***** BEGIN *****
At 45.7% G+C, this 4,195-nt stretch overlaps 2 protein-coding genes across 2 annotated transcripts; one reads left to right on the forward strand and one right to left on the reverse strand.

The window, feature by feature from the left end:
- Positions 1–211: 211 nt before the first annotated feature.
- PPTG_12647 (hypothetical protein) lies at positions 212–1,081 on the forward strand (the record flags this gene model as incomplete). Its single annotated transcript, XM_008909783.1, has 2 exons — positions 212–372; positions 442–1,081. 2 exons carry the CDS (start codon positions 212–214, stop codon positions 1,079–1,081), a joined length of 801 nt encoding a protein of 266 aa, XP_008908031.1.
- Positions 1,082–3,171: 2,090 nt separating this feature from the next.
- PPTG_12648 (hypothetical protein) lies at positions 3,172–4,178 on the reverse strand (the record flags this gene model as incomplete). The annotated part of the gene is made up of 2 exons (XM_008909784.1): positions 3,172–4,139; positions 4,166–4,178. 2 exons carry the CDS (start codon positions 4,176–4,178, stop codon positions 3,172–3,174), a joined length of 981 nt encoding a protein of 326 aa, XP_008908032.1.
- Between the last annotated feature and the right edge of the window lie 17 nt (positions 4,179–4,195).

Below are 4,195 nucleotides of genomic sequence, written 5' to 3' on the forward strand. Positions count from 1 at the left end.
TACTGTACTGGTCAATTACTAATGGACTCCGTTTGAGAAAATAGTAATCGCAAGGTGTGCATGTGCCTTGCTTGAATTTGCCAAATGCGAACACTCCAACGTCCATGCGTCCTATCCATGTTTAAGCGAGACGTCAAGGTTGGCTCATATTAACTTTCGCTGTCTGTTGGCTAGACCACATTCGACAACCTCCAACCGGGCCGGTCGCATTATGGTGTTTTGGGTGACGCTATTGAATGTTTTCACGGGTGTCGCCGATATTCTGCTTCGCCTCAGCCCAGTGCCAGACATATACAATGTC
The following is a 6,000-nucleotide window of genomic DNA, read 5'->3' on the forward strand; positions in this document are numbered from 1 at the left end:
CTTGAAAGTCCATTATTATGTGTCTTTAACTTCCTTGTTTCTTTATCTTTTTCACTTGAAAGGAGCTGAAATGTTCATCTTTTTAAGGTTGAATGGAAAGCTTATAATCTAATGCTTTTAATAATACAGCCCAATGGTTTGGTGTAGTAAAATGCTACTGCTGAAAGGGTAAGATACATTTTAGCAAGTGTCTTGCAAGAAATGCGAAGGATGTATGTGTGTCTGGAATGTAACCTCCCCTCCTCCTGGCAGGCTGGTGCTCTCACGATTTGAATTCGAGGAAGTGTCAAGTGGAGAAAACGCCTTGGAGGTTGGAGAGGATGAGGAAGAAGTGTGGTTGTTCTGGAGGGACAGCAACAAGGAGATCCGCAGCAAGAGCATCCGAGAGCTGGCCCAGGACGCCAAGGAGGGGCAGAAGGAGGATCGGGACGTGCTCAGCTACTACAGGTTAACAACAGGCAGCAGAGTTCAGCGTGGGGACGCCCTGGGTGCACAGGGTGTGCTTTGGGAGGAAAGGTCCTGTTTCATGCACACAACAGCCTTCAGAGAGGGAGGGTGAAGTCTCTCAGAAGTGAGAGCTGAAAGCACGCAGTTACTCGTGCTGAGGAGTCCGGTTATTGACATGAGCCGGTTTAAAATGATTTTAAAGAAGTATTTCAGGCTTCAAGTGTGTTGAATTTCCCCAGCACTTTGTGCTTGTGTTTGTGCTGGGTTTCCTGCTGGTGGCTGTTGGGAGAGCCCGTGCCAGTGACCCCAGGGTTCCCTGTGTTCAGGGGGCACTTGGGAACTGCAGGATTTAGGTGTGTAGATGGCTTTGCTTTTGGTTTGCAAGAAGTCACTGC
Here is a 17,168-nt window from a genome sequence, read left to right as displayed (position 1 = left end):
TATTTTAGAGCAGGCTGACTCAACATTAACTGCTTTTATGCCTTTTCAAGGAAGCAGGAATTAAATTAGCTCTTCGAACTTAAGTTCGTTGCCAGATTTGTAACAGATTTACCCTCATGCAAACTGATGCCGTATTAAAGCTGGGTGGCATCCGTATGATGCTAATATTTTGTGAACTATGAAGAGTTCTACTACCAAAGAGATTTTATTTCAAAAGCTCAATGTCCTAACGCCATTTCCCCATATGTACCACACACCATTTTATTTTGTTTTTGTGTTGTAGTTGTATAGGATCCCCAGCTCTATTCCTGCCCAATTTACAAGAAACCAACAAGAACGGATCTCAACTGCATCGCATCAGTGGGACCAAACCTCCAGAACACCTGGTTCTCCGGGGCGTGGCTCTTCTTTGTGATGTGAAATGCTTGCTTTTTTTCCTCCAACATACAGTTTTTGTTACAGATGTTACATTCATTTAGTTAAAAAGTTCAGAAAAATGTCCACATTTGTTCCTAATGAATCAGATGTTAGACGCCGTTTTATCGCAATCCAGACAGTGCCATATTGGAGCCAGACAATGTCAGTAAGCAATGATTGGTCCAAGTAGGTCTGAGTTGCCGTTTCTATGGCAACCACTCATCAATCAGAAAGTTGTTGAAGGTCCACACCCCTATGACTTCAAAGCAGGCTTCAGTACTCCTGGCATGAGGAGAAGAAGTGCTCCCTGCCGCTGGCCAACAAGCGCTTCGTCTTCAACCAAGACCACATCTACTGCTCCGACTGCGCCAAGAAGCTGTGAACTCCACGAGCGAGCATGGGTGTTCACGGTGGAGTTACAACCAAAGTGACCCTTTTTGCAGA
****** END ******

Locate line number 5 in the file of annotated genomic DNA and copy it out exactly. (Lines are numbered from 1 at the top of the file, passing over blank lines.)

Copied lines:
- Positions 1,082–3,171: 2,090 nt separating this feature from the next.